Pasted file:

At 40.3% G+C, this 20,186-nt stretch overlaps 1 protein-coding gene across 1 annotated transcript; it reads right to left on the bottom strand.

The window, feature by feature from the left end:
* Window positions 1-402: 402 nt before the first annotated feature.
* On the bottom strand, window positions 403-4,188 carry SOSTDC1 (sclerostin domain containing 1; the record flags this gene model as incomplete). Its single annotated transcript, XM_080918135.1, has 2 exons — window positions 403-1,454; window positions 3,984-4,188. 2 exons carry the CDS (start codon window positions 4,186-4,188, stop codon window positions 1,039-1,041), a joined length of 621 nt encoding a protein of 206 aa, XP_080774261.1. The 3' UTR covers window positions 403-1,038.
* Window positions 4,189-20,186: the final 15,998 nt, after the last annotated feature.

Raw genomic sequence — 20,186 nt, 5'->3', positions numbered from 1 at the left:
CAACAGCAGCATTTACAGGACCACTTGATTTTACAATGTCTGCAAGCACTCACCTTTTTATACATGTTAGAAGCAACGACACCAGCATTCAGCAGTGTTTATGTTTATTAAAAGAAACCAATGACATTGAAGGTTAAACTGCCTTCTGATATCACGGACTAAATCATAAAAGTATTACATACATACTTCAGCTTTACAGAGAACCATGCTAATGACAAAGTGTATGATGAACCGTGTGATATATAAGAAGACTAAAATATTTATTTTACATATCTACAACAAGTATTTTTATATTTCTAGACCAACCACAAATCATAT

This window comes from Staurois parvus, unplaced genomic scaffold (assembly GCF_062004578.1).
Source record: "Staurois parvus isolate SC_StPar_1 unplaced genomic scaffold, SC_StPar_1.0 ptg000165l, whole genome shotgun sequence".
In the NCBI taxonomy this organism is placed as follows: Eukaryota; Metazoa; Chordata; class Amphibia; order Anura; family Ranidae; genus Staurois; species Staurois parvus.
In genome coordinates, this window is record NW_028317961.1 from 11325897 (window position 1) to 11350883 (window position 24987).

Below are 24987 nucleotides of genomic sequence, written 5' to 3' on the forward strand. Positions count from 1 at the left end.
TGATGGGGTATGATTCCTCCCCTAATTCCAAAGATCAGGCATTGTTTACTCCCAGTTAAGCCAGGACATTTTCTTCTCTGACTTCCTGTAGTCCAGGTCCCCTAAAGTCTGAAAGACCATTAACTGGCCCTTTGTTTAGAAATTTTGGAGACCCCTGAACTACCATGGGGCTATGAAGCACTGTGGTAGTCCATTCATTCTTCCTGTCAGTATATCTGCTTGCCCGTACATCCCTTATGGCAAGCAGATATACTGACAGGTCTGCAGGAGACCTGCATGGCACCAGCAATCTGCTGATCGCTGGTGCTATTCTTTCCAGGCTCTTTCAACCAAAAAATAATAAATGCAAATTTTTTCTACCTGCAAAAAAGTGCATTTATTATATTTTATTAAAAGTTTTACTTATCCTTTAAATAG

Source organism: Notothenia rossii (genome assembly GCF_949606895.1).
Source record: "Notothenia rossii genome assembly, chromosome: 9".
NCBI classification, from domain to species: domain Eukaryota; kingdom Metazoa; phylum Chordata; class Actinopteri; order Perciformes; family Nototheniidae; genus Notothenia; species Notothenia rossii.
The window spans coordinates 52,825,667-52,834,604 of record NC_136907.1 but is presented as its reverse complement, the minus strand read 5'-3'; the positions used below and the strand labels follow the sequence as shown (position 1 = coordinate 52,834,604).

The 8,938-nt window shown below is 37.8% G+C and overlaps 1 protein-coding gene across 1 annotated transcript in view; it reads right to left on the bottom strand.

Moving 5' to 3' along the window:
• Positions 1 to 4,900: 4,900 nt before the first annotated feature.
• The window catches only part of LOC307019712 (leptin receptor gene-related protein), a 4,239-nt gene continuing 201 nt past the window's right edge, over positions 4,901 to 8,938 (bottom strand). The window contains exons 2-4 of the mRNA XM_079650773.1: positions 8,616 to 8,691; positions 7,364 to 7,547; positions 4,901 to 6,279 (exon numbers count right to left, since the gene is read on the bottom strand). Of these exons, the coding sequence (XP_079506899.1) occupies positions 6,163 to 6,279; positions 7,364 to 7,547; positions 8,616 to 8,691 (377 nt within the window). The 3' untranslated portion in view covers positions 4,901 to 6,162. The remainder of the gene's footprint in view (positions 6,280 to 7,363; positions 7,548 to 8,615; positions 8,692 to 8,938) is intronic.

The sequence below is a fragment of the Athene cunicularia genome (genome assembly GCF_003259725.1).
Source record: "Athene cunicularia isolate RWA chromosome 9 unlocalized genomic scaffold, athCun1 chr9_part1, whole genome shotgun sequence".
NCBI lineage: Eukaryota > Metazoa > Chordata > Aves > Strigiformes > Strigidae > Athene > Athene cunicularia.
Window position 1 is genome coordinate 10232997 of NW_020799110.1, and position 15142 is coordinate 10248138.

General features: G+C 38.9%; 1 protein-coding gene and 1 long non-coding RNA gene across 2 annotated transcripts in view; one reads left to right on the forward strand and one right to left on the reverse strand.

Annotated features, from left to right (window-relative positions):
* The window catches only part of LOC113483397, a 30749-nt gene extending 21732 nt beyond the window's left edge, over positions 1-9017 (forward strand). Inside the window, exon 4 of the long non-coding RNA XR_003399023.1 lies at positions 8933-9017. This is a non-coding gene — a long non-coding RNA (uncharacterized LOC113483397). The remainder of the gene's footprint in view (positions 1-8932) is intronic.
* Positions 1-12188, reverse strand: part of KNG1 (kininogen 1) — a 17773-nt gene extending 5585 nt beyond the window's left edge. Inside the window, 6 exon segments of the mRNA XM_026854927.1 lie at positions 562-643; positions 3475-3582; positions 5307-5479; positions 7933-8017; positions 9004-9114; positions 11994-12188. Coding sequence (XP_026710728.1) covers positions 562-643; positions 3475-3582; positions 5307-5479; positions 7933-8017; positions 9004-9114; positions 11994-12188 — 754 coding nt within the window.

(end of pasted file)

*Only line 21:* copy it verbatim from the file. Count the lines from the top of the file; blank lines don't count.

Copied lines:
• The window catches only part of LOC307019712 (leptin receptor gene-related protein), a 4,239-nt gene continuing 201 nt past the window's right edge, over positions 4,901 to 8,938 (bottom strand). The window contains exons 2-4 of the mRNA XM_079650773.1: positions 8,616 to 8,691; positions 7,364 to 7,547; positions 4,901 to 6,279 (exon numbers count right to left, since the gene is read on the bottom strand). Of these exons, the coding sequence (XP_079506899.1) occupies positions 6,163 to 6,279; positions 7,364 to 7,547; positions 8,616 to 8,691 (377 nt within the window). The 3' untranslated portion in view covers positions 4,901 to 6,162. The remainder of the gene's footprint in view (positions 6,280 to 7,363; positions 7,548 to 8,615; positions 8,692 to 8,938) is intronic.